1 Eleven drugs may be administered with or without food, and eight of them should be given with food. That is to say, most of the drugs reviewed may be administered with food; additionally, in the case of ten of them, administration with food reduces gastric discomfort. Thus, as a rule of thumb, drug administration may coincide with food intake in order to minimize stomach upset, facilitate swallowing and favor treatment compliance, but it is essential to be aware of the exceptions.
    It should be noted that drug administration with food or under fasting conditions should not imply the disruption of the dose intervals established for each drug. In other words, administration timetables should not be modified simply to facilitate drug administration with food; on the contrary, based on dose intervals, one should attempt to give food together with the drug.
    Regarding the co-administration of other drugs or medicinal products via the oral route, most drugs should be administered separately (at least two hours apart if not otherwise specified) from resins, aluminum salts, magnesium and calcium.
    Medical prescriptions usually fail to indicate time and route of administration, making nurses responsible for those arrangements. Thus, nurses should be informed as to how and when drugs are to be administered. They should know the best time for administration, the need to give a drug with or without food or whether to separate the administration from another concomitant drug. It is also important that they know how to handle pharmaceutical formulations in order to make swallowing easier and how to have liquid or solid formulas adapted to pediatric dosing. These compounded formulas, prepared by the pharmacy departments, make administration easier and dosing more precise. Lastly, knowledge of the most common adverse reactions promotes rapid detection and problem resolution, since nurses are the healthcare personnel who spend the most time with patients.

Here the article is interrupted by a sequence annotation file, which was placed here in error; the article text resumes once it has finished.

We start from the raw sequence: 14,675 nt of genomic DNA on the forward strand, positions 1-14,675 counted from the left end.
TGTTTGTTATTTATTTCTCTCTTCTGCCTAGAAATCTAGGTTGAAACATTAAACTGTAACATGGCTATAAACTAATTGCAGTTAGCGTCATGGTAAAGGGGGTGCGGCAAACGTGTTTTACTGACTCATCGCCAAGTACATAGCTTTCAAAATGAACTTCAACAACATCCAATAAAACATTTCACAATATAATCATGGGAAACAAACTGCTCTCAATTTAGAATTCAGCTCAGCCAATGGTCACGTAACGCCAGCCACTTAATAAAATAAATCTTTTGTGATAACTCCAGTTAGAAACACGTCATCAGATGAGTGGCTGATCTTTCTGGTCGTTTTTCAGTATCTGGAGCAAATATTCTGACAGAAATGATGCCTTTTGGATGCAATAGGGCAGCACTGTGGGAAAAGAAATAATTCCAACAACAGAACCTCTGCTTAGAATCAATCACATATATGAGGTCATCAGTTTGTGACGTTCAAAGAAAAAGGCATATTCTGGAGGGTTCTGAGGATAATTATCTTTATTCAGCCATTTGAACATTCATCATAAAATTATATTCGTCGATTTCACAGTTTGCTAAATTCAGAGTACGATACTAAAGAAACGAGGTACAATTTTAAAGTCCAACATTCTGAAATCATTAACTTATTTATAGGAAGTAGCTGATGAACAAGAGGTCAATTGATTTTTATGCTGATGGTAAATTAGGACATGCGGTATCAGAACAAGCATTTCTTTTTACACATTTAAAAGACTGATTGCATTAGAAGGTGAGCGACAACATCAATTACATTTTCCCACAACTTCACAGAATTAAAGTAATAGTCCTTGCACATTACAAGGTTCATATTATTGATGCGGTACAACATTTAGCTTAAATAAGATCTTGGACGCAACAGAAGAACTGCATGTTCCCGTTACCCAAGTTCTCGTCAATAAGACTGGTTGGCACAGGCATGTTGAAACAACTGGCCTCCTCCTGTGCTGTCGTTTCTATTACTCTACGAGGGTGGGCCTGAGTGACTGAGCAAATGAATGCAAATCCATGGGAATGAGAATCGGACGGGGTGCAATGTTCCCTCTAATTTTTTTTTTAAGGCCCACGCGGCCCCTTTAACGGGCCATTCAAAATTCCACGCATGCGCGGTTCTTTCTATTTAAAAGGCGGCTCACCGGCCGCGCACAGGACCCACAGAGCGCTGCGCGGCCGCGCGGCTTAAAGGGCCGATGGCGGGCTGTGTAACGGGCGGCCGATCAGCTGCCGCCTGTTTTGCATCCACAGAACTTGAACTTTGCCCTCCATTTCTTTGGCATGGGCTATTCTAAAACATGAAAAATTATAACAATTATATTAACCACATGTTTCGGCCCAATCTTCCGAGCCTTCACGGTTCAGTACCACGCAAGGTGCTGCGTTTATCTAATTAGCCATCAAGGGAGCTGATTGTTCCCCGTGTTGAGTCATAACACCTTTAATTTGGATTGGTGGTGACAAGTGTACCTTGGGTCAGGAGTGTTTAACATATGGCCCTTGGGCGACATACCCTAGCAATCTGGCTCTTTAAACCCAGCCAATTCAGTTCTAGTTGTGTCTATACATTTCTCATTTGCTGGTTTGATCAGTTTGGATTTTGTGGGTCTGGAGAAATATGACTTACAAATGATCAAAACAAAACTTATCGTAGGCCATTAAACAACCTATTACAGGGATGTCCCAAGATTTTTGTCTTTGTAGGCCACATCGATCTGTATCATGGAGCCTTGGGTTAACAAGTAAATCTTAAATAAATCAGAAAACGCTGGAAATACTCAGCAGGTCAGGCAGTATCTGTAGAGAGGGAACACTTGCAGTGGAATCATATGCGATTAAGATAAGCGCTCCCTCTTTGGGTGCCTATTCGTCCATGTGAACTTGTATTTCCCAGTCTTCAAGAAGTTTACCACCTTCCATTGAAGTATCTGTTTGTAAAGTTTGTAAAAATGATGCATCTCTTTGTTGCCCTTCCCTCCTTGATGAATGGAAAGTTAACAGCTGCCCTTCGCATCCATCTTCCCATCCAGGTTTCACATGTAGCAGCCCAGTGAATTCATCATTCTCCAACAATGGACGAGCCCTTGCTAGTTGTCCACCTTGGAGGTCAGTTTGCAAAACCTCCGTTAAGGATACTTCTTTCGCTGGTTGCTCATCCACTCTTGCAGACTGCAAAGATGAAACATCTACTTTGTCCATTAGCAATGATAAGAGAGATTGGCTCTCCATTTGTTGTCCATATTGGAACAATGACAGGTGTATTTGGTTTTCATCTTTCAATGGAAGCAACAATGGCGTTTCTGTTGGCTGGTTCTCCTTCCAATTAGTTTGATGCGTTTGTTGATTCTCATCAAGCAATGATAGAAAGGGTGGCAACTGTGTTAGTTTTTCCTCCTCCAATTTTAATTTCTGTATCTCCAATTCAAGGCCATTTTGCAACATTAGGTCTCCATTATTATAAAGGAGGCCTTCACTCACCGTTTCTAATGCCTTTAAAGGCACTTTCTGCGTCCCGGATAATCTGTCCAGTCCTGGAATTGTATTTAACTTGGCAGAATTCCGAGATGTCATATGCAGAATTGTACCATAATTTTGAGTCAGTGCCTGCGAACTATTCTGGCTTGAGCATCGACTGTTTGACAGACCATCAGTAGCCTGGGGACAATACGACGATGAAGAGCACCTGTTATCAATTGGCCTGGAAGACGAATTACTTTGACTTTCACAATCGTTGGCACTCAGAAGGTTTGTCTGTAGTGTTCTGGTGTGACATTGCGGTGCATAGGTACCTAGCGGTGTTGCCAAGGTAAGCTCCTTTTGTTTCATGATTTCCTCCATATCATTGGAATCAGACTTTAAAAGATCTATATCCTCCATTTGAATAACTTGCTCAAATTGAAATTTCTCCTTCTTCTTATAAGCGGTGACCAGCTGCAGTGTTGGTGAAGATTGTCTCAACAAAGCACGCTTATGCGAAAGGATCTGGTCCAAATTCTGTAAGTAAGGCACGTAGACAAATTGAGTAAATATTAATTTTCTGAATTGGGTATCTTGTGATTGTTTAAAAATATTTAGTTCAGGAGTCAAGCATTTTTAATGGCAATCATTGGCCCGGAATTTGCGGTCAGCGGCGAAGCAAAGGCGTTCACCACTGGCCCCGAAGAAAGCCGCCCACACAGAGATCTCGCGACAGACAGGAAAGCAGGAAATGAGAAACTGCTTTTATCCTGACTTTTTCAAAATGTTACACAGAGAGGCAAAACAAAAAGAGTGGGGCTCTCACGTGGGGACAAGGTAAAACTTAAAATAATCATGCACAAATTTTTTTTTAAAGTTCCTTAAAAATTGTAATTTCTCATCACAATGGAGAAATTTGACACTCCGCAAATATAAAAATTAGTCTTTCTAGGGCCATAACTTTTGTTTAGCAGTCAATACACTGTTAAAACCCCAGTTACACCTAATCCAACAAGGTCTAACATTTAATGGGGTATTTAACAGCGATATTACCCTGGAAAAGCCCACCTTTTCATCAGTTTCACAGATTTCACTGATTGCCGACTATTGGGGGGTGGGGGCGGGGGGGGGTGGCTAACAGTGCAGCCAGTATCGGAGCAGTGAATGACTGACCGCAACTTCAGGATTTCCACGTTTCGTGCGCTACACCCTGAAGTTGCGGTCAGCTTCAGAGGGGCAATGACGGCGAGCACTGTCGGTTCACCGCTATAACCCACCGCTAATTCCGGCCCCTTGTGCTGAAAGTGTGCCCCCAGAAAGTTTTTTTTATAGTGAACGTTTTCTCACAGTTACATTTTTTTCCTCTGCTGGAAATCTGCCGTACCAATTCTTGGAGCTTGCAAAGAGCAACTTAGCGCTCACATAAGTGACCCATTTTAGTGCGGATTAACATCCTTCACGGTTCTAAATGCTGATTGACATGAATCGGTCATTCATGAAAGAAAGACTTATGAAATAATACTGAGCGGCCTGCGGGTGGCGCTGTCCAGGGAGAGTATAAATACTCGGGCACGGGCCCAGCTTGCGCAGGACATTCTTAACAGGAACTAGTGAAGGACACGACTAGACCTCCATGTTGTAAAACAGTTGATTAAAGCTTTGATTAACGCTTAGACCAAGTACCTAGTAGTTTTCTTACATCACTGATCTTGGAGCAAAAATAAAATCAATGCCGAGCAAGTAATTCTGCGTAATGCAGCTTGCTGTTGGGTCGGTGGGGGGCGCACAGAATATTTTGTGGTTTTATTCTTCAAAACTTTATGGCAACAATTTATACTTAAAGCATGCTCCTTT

Drawing up various information programs oriented to the healthcare staff responsible for administering drugs seems to be a need in this field, given the hot questions received regarding drug administration in these patients. These programs are needed because they provide nurses with useful information for their daily tasks and may contribute to reducing the occurrence of interactions and other drug-related problems.


1. Delgado O, Puigventós F, Serra J. Administración de medicamentos por vía oral. Med Clin 1997; 108: 426-35.
2. Madurga M. Interacciones de los alimentos con los medicamentos. Auladefarmacia [serie en Internet]. 2004 Jun; 6(1): 40-46. Disponible en: <https://www.auladelafarmacia.org/> [citado 8 Feb 2007].
3. Ohnishi N, Yokoyama T. Interactions between medicines and functional foods or dietary supplements. Keio J Med. 2004; 53(3): 137-50.
4. Rabadán MT, Flores MJ, Cayuela J, Cevidades MM, Valvuena R, Ruiz MT, Rodríguez M, Vervantes MD. Interacciones medicamentosas en la administración de fármacos dentro del proceso de enfermería. Enfermería Global [Serie en Internet]. 2002 1: 1-23. Disponible en: <https://www.um.es/eglobal/> [citado 21 Feb 2007].
5. Fichas técnicas de medicamentos. Disponible en: <https://sinaem.agemed.es:83/presentacion/principal.asp> [Fecha última consulta 17 diciembre 2006].
6. MICROMEDEX Healthcare series, Thomson MICROMEDEX, Greenwood Village, Colorado. Disponible en:
<http:/www.micromedex.com/products/drugdex/> [Fecha de última consulta: 24 enero 2007].
7. Lexi-Comp Online TM, Hudson, Ohio: Lexi-Comp, Inc.; 2006. Disponible en: <https://online.lexi.com/crlsql/servlet/crlonline> [Fecha de última consulta: 24 enero 2007].
8. Schmidt LE, Dalhoff K. Food-drug interactions. Drugs 2002; 62(10): 1481-502.